World Cup Soccer : Injury-Hampered U.S. Needs a Victory Today
The United States national soccer team is likely to be without both its most experienced player, Rick Davis, and its most creative player, Hugo Perez, when it plays Costa Rica in a vital World Cup qualifying match today at St. Louis.
Davis, who has been the backbone of the U.S. team for more than a decade, is questionable because of an injury, and Perez, arguably the most inventive and technically skilled of the American players, is definitely sidelined with one.
That leaves Coach Bob Gansler with a problem. Having lost the first of its eight qualifying games, 1-0, to Costa Rica in Costa Rica on April 16, the U.S. team is faced with a virtual must-win situation today if it is to avoid falling further behind in the five-team qualifying group.
Each of the five teams plays a home-and-home series against the other four. Two points are awarded for a win, one for a tie and none for a loss. The top two teams in the final standings will advance to next year’s World Cup in Italy.
Costa Rica leads the standings with four points after two wins and a loss. Guatemala is second with two points after splitting its series with Costa Rica. The United States has no points after one loss. The two other teams in the group, El Salvador and Trinidad & Tobago, have yet to play.
The Americans controlled much of the play at San Jose two weeks ago, but were unable to overcome a slow start, during which they allowed Costa Rica to take the lead in the 14th minute. With a crowd of 26,271, including Costa Rican President Oscar Arias, cheering them on, the Costa Rican players hung on for the victory.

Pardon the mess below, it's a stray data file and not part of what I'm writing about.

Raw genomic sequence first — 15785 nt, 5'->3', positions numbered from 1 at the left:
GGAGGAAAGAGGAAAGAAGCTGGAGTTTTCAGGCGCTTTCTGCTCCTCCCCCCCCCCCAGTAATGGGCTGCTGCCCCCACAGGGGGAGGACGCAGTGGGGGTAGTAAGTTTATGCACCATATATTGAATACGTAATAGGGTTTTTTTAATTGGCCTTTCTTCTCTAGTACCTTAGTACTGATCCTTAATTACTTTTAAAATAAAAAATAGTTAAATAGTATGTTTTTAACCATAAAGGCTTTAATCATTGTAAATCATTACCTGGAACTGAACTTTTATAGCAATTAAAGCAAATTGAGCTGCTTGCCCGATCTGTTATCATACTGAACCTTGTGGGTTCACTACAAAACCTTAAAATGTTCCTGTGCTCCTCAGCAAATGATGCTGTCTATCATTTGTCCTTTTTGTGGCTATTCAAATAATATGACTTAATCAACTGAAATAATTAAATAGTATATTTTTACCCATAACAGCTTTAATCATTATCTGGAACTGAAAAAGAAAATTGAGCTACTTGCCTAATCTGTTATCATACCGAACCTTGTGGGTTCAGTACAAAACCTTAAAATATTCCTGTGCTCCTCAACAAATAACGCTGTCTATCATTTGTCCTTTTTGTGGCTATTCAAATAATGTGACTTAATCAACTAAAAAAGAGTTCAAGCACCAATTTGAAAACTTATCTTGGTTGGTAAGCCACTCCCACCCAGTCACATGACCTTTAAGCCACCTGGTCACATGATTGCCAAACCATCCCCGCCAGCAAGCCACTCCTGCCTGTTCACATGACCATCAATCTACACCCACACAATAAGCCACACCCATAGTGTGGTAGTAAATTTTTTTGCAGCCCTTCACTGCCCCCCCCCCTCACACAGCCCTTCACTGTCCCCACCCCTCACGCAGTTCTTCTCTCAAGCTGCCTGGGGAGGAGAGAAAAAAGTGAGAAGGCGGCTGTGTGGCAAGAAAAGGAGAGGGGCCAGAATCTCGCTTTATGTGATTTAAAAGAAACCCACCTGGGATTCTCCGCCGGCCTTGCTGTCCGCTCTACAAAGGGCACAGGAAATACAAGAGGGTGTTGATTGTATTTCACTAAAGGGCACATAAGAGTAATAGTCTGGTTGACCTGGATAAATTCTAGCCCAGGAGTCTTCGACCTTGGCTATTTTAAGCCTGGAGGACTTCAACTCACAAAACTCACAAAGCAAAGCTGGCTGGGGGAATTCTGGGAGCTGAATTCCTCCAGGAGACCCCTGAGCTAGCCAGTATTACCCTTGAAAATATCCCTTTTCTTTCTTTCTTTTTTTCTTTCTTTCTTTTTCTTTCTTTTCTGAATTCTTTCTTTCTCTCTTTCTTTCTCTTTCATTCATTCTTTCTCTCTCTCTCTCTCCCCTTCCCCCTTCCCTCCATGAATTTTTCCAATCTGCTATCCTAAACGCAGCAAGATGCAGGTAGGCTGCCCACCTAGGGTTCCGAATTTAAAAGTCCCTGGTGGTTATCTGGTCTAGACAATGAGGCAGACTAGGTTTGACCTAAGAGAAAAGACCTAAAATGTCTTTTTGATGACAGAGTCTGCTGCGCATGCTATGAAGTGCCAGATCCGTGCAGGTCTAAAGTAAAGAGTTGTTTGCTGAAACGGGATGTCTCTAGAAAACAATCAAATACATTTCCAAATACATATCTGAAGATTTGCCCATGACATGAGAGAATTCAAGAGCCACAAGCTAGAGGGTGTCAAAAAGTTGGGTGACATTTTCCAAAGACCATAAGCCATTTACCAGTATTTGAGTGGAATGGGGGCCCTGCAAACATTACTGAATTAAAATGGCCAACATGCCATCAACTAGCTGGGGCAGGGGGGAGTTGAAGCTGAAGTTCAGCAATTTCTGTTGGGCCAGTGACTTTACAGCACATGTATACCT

“We came out tentative and lackadaisical in the first half,” Gansler told Soccer America magazine. “It picked up in the second half, but we didn’t create enough (scoring) chances for ourselves. . . . Whether it was the sun, the crowd, the wrong breakfast, whatever. We just played too slowly.”
Davis and Perez missed the first game, too, and their absence showed. Without Davis’ stabilizing influence in the midfield and defense, the United States at times appeared shaky under pressure. On attack, meanwhile, it missed the skills that Perez brings to the game. Tab Ramos was impressive, but the Americans would have posed a greater threat had he been able to team with Perez.
Gansler, who has been criticized for playing Perez in the Marlboro Cup games at Miami before he had fully recovered, recognized the need for more creativity on offense.
“We were setting up well,” he said of the game in San Jose, “but either the pass wouldn’t come or our movement off the ball was nonexistent. Our players were not creating the great passing angle so we could play behind their players. We needed to go forward with more urgency.”
The United States is likely to do that today at St. Louis Soccer Park in suburban Fenton, Mo. The 8,500-seat stadium has been sold out for the game, which will be televised live on ESPN at 1 p.m. (PDT).
“We’re capable of playing better than we did,” Gansler said. “We’ll be ready for them in St. Louis.”
After today’s match, the U.S. team heads west to begin preparing for its May 13 qualifying match against Trinidad & Tobago at El Camino College in Torrance.